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Court of Appeals of Michigan.

Rosemarie CUNNINGHAM, Plaintiff-Appellant, v. James T. CUNNINGHAM, Defendant-Appellee.

Docket No. 285541.

Decided: July 13, 2010

Before: BORRELLO, P.J., and WHITBECK and K.F. KELLY, JJ.

In this divorce action, we must decide whether, and to what extent, workman's compensation benefits received during a marriage are to be considered marital property. We hold that such benefits are marital property only to the extent that they compensate for wages lost during the marriage. We further conclude that the trial court erroneously awarded defendant, as his separate property, that portion of his worker's compensation benefit used as part of the down payment on the parties' second marital home. We reverse and remand.


The parties were married in October 1982. In November 2007, plaintiff filed for divorce. The parties mediated the distribution of marital property, except with regard to distribution of the equity in the marital home. The home, the parties' second, was purchased in part with a portion of defendant's worker's compensation award received five years into the marriage.


When defendant was 16, he suffered a severe and permanently disabling injury while employed in construction work. He broke his spine and became a residual paraplegic. Although his physical abilities were limited, he was able to return to work for a period of time.1 After the injury, defendant filed a claim for benefits under the Workman's Disability Compensation Act (WDCA), MCL 418.101 et seq. Litigation related to the compensation claim was lengthy and, while the claim was pending, defendant married plaintiff in 1982.

The claim was ultimately resolved in 1987. Defendant received a lifetime award of benefits paid on a monthly basis. At the time of divorce, defendant was receiving $2,850 per month. The parties used the monthly benefits to defray on-going marital expenses. He was also awarded a lump-sum payment of $150,000 retroactive to the date of injury (hereinafter the “retroactive award”).2 The entire retroactive award was put into the parties' joint savings account.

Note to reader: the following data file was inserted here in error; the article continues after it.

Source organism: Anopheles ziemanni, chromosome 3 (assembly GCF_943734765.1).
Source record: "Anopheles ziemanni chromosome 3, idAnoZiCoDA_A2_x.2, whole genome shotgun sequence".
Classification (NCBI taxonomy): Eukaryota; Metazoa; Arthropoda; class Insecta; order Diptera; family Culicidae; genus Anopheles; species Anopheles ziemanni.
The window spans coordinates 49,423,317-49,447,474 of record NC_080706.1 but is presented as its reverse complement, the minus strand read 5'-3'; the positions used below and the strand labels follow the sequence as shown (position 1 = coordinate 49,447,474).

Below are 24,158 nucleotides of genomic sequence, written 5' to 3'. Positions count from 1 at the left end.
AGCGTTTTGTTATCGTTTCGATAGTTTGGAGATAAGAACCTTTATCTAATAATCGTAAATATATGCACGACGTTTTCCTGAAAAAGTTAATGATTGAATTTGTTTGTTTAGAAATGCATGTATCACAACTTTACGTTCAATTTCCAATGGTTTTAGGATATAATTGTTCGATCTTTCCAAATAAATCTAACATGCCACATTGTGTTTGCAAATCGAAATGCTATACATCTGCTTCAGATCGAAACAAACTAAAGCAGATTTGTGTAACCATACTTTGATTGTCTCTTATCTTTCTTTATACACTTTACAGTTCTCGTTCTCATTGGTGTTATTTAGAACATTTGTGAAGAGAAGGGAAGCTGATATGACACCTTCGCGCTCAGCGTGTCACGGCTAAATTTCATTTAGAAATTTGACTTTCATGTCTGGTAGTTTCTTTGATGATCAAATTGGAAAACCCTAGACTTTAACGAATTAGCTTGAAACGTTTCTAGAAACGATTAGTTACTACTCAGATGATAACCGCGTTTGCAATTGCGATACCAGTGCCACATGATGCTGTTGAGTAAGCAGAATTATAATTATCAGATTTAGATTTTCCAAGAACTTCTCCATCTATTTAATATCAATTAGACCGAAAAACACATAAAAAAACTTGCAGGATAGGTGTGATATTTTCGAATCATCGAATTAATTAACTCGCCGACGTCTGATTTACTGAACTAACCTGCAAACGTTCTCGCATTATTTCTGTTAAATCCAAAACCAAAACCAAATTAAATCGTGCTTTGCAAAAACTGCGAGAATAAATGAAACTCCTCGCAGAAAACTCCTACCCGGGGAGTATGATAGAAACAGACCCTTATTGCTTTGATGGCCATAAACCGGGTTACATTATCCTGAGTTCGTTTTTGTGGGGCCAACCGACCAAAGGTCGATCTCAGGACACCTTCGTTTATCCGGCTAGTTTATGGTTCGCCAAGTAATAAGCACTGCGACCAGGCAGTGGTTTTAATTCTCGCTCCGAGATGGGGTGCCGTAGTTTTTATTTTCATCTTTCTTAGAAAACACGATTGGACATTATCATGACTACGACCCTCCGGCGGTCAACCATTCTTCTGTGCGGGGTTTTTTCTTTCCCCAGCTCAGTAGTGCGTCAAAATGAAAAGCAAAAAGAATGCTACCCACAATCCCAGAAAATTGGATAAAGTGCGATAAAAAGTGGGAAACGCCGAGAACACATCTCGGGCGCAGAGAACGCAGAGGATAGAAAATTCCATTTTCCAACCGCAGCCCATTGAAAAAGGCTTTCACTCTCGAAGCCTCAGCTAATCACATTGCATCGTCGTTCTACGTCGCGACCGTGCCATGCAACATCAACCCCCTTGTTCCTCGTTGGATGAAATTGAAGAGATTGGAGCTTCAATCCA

The same year defendant received the retroactive award the parties purchased the marital home that is the subject of the present litigation. The home was purchased with $90,000 of defendant's retroactive award, $25,000 in proceeds from the sale of the parties' first home that they had purchased together when they married, and approximately $20,000 from plaintiff's pre-marital 401K .3 The remaining $60,000 of the retroactive award remained in the parties' joint savings account and was spent during the duration of their 25-year marriage. At the time of the divorce proceedings, the home was valued at $252,000 and had an outstanding mortgage of approximately $56,000.


At trial, defendant requested that the $90,000 of the retroactive award he contributed to purchase the marital home be awarded to him as his separate property and not be included in the marital estate. Plaintiff countered that the entire retroactive award was properly included within the marital estate and asserted, in particular, that since $90,000 of it was commingled with other funds to purchase the martial home, that it was part of the marital estate and subject to distribution.

At the close of the parties' proofs, the trial court awarded the marital home to defendant and ordered that he pay plaintiff $53,000.4 It found that $90,000 of the retroactive award was defendant's separate property and not subject to distribution as part of the marital estate. The court reasoned:

[T]he injury happened when he was 16 years old. It took over ten years of litigation to get any money. It only came into the marriage, because it happened that that's when the lawsuit was settled. It has nothing to do when the injury was or anything else and it was given to him for his life, um, and for him to rely on that for life compensation.

* * *